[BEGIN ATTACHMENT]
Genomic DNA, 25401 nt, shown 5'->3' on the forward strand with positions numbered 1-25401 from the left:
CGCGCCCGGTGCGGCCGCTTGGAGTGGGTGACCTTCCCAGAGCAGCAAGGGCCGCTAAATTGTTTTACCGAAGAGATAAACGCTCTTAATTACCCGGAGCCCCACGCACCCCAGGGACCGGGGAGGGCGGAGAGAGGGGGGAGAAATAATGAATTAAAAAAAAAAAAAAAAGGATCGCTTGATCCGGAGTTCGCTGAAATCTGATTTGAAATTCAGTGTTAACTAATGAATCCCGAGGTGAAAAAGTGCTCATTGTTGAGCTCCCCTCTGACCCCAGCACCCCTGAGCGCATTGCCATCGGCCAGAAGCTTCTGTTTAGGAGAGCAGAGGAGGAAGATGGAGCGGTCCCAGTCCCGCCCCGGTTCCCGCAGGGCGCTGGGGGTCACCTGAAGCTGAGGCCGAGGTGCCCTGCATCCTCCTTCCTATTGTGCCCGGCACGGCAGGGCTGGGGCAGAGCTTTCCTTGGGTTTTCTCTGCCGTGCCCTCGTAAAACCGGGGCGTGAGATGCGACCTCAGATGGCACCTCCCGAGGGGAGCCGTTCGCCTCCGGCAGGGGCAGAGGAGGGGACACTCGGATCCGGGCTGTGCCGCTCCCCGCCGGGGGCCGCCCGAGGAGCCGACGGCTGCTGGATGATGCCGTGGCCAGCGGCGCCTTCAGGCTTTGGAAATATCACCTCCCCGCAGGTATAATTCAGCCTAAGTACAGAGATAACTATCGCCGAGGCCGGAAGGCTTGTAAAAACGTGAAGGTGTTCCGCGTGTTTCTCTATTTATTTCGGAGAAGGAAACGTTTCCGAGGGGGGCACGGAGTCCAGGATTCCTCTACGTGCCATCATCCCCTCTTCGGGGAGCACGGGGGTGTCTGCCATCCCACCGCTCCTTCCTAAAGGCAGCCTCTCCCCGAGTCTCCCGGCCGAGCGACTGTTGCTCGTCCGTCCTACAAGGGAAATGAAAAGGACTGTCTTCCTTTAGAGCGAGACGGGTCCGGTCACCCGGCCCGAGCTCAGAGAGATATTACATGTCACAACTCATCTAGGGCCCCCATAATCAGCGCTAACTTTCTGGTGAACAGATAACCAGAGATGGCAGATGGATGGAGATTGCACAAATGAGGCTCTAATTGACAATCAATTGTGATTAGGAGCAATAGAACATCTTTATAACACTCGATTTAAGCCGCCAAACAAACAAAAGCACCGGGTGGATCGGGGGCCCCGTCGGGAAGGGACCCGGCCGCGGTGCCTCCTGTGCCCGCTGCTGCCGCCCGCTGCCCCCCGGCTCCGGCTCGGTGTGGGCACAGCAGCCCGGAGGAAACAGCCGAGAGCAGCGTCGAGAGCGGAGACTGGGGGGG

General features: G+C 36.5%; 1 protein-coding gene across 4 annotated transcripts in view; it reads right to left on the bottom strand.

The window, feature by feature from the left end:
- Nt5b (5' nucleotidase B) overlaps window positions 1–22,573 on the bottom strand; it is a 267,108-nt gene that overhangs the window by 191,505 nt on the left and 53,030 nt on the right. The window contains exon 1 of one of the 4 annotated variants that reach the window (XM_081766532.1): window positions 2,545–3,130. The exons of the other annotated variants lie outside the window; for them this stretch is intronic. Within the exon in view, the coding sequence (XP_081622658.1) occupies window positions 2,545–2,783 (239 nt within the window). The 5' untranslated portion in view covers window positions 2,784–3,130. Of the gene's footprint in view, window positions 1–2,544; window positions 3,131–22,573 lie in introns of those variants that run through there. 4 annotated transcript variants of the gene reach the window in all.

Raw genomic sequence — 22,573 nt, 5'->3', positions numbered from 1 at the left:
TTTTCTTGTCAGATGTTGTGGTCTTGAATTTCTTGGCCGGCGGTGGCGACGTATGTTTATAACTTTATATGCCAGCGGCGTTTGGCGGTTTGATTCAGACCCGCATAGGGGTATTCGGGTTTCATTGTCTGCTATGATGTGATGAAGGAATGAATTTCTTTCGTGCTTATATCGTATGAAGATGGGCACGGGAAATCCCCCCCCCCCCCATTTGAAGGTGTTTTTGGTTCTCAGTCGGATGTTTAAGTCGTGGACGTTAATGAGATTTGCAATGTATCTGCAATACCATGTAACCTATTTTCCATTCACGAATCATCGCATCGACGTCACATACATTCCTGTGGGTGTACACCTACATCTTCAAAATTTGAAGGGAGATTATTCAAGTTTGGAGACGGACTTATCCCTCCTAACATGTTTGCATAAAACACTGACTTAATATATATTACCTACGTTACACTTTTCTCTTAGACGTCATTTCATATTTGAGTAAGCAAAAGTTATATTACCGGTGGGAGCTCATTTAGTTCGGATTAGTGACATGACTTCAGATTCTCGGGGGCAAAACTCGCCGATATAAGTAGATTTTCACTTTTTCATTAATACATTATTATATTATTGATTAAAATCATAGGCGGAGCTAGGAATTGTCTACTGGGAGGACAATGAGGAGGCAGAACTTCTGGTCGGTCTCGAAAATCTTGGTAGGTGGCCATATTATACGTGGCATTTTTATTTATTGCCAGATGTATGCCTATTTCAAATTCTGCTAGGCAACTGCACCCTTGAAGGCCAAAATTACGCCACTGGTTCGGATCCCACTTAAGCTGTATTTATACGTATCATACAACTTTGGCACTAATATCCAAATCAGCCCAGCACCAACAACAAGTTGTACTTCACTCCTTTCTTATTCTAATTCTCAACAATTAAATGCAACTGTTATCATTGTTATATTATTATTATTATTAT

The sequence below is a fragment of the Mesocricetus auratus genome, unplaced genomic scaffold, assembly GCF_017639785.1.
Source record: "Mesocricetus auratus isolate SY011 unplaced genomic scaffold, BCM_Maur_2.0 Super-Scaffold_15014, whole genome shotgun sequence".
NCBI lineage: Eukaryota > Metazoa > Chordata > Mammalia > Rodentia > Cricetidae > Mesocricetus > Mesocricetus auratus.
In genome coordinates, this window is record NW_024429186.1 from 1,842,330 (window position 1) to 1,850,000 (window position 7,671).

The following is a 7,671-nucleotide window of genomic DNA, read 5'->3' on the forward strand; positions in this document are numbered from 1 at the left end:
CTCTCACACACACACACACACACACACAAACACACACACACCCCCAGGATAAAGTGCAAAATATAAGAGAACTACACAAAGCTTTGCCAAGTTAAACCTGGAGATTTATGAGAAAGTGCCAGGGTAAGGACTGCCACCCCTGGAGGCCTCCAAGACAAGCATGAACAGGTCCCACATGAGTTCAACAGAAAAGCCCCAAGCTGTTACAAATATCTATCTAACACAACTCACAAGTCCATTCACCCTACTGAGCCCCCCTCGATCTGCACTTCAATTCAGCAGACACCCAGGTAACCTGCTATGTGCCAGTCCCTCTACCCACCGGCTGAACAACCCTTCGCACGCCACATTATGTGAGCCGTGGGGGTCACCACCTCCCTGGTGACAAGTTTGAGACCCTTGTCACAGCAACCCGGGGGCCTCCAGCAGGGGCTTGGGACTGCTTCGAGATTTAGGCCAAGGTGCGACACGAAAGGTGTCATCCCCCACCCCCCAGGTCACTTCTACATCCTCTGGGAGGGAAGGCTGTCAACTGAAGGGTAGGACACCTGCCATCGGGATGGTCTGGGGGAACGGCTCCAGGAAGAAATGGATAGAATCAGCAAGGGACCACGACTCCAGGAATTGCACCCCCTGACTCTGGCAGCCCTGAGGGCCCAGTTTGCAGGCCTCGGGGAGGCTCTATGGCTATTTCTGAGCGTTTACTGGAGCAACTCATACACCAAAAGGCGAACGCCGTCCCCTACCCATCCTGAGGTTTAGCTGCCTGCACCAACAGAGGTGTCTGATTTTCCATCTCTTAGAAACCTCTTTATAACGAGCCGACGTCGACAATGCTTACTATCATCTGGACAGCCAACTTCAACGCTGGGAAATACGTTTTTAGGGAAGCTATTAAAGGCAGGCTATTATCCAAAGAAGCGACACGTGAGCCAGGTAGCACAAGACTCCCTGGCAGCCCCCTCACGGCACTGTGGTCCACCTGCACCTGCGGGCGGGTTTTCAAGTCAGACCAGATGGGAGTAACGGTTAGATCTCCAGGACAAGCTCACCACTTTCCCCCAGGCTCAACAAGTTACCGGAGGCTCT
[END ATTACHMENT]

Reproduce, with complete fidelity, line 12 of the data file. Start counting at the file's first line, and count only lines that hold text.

The following is a 7,671-nucleotide window of genomic DNA, read 5'->3' on the forward strand; positions in this document are numbered from 1 at the left end: